AWC is embracing AI technology to take huge strides in the efficiency and effectiveness of our conservation work. Meet two of our latest and greatest conservation champion technologies: the Species Classifier Model V4 and Felixer 3.2.
Species detection and identification can be a significant challenge for our staff, with camera traps capturing millions of images, all of which need to be sorted. Trawling through this data takes a mammoth amount of time (and caffeine) and manually filtering out all the pictures triggered by leaves moving in the breeze is not a task for the faint-hearted.
Here’s where our machine learning technology comes in. Our Species Classifier model has been ‘trained’ to identify common species in a specific area, pulling its knowledge from a set of over a million images to identify species with over 95% accuracy. This training is time-intensive, but the results are very promising…
Our current version of the species identifier has processed over eight million images, now enabling detection of 42 target species from across the country.
Our Chief Information Officer, Damien Kerr, says: “One of our staff used the AI platform to process 590,000 images in bulk. The entire process from AI processing to human verification took about 72 hours, compared to the many months it would ordinarily have taken.”
This increased efficiency gives near-real time information to scientists and land management staff, which can be invaluable for allowing ecologists and Land Management Officers to respond quickly while the detected animals may still be around, moving traps to feral cats’ most recent haunts, for instance.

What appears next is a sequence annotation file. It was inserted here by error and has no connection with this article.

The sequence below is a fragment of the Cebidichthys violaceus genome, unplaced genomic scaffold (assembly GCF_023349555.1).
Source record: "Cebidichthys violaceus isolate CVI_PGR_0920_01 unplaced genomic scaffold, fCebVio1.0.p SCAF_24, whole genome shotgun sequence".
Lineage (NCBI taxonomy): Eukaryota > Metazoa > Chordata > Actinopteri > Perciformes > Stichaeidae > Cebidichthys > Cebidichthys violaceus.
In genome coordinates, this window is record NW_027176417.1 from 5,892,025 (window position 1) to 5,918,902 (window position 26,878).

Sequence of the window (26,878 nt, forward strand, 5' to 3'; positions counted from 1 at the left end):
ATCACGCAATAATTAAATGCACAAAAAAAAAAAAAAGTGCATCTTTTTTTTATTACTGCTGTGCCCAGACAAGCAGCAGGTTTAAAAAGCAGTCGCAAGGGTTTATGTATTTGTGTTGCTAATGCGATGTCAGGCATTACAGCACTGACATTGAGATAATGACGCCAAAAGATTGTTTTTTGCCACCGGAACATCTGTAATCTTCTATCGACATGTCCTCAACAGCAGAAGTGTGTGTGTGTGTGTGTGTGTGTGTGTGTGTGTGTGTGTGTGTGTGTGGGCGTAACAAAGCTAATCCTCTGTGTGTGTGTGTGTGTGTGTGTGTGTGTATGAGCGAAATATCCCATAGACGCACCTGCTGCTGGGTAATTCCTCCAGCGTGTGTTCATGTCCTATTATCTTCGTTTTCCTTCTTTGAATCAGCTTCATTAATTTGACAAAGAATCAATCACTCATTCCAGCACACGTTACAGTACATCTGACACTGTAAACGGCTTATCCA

But even with this improved access to feedback, feral cat trapping is extremely difficult. Many cats are wary of traps, and no matter how well-informed our land managers are in their trap placement, the cats turn their noses up at the lures. As the old saying goes, “You can lead a feral cat to a trap, but you can’t make it take the bait.”
This is where another of our vital tools comes in. While a trap requires activation from the cat biting the lure, Felixers require much less engagement from cats, as they need only walk past for the devices to spray them with a small jet of toxic gel. This method of control is highly targeted, relying on cats’ fastidious grooming habits to ensure the toxin is ingested. This gel contains a feral cat specific amount of 1080, a toxin derived from a native plant which native species have a much higher tolerance for.
Thanks to the Landcare Led Bushfire Recovery Grants, AWC has been able to develop and incorporate AI cameras into the newest Felixer models, improving their efficacy at targeting feral cats. As such, AI Felixer models no longer rely on just a series of sensors to detect a cat based on its height, shape and gait. Now, like The Species Classifier Model V4, AI Felixers are ‘trained’ from a database of images to differentiate feral cats from species local to an area, resulting in a non-target (ie. non-feral cat) detection rate of almost zero! This represents a statistically significant improvement in the targeting precision of current feral predator control methodologies.
Pat Hodgens, contract ecologist for AWC, says, “The work that we’ve done on Kangaroo Island can now be applied broadly, so that anyone across the whole of Australia that is using Felixers can refine species identification for their specific geographical region. With this capability, they can target feral cats more effectively than ever before.”
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